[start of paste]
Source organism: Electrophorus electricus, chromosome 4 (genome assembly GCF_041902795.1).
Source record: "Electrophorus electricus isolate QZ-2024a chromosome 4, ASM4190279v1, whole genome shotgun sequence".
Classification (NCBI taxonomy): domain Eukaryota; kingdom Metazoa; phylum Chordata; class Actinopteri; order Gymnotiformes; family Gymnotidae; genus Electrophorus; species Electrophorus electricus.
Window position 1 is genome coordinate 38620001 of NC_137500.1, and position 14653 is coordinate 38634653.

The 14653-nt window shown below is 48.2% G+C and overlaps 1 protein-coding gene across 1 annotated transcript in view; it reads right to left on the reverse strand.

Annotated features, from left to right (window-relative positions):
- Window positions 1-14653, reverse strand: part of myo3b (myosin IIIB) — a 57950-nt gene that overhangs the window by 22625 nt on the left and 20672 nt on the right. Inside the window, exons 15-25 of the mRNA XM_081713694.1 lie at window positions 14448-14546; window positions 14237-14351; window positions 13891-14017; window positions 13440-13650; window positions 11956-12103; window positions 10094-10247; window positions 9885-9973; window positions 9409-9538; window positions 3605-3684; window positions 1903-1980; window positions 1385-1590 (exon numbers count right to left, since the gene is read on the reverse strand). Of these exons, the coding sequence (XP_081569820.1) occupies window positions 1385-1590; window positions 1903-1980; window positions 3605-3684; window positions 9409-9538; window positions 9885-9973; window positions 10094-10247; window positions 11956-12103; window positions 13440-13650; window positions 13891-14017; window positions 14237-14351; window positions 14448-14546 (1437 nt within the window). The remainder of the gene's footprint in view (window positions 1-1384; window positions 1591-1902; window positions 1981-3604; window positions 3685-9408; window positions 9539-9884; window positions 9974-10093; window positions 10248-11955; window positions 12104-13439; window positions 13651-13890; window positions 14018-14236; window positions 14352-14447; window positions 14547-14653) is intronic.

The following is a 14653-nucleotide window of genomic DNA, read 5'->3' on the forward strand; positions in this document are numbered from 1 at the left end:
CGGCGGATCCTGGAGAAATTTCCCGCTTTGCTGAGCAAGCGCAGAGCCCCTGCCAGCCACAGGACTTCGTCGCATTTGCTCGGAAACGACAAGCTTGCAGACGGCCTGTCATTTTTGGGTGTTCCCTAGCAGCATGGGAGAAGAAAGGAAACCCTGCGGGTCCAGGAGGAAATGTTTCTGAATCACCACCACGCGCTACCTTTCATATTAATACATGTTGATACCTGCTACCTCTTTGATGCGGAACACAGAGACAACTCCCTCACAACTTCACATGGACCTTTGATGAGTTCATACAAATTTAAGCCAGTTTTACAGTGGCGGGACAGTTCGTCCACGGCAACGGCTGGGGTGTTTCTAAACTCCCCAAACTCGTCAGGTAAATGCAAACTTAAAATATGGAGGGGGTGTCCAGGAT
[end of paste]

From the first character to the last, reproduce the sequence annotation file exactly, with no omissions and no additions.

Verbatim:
Source organism: Electrophorus electricus, chromosome 4 (genome assembly GCF_041902795.1).
Source record: "Electrophorus electricus isolate QZ-2024a chromosome 4, ASM4190279v1, whole genome shotgun sequence".
Classification (NCBI taxonomy): domain Eukaryota; kingdom Metazoa; phylum Chordata; class Actinopteri; order Gymnotiformes; family Gymnotidae; genus Electrophorus; species Electrophorus electricus.
Window position 1 is genome coordinate 38620001 of NC_137500.1, and position 14653 is coordinate 38634653.

The 14653-nt window shown below is 48.2% G+C and overlaps 1 protein-coding gene across 1 annotated transcript in view; it reads right to left on the reverse strand.

Annotated features, from left to right (window-relative positions):
- Window positions 1-14653, reverse strand: part of myo3b (myosin IIIB) — a 57950-nt gene that overhangs the window by 22625 nt on the left and 20672 nt on the right. Inside the window, exons 15-25 of the mRNA XM_081713694.1 lie at window positions 14448-14546; window positions 14237-14351; window positions 13891-14017; window positions 13440-13650; window positions 11956-12103; window positions 10094-10247; window positions 9885-9973; window positions 9409-9538; window positions 3605-3684; window positions 1903-1980; window positions 1385-1590 (exon numbers count right to left, since the gene is read on the reverse strand). Of these exons, the coding sequence (XP_081569820.1) occupies window positions 1385-1590; window positions 1903-1980; window positions 3605-3684; window positions 9409-9538; window positions 9885-9973; window positions 10094-10247; window positions 11956-12103; window positions 13440-13650; window positions 13891-14017; window positions 14237-14351; window positions 14448-14546 (1437 nt within the window). The remainder of the gene's footprint in view (window positions 1-1384; window positions 1591-1902; window positions 1981-3604; window positions 3685-9408; window positions 9539-9884; window positions 9974-10093; window positions 10248-11955; window positions 12104-13439; window positions 13651-13890; window positions 14018-14236; window positions 14352-14447; window positions 14547-14653) is intronic.

The following is a 14653-nucleotide window of genomic DNA, read 5'->3' on the forward strand; positions in this document are numbered from 1 at the left end:
CGGCGGATCCTGGAGAAATTTCCCGCTTTGCTGAGCAAGCGCAGAGCCCCTGCCAGCCACAGGACTTCGTCGCATTTGCTCGGAAACGACAAGCTTGCAGACGGCCTGTCATTTTTGGGTGTTCCCTAGCAGCATGGGAGAAGAAAGGAAACCCTGCGGGTCCAGGAGGAAATGTTTCTGAATCACCACCACGCGCTACCTTTCATATTAATACATGTTGATACCTGCTACCTCTTTGATGCGGAACACAGAGACAACTCCCTCACAACTTCACATGGACCTTTGATGAGTTCATACAAATTTAAGCCAGTTTTACAGTGGCGGGACAGTTCGTCCACGGCAACGGCTGGGGTGTTTCTAAACTCCCCAAACTCGTCAGGTAAATGCAAACTTAAAATATGGAGGGGGTGTCCAGGAT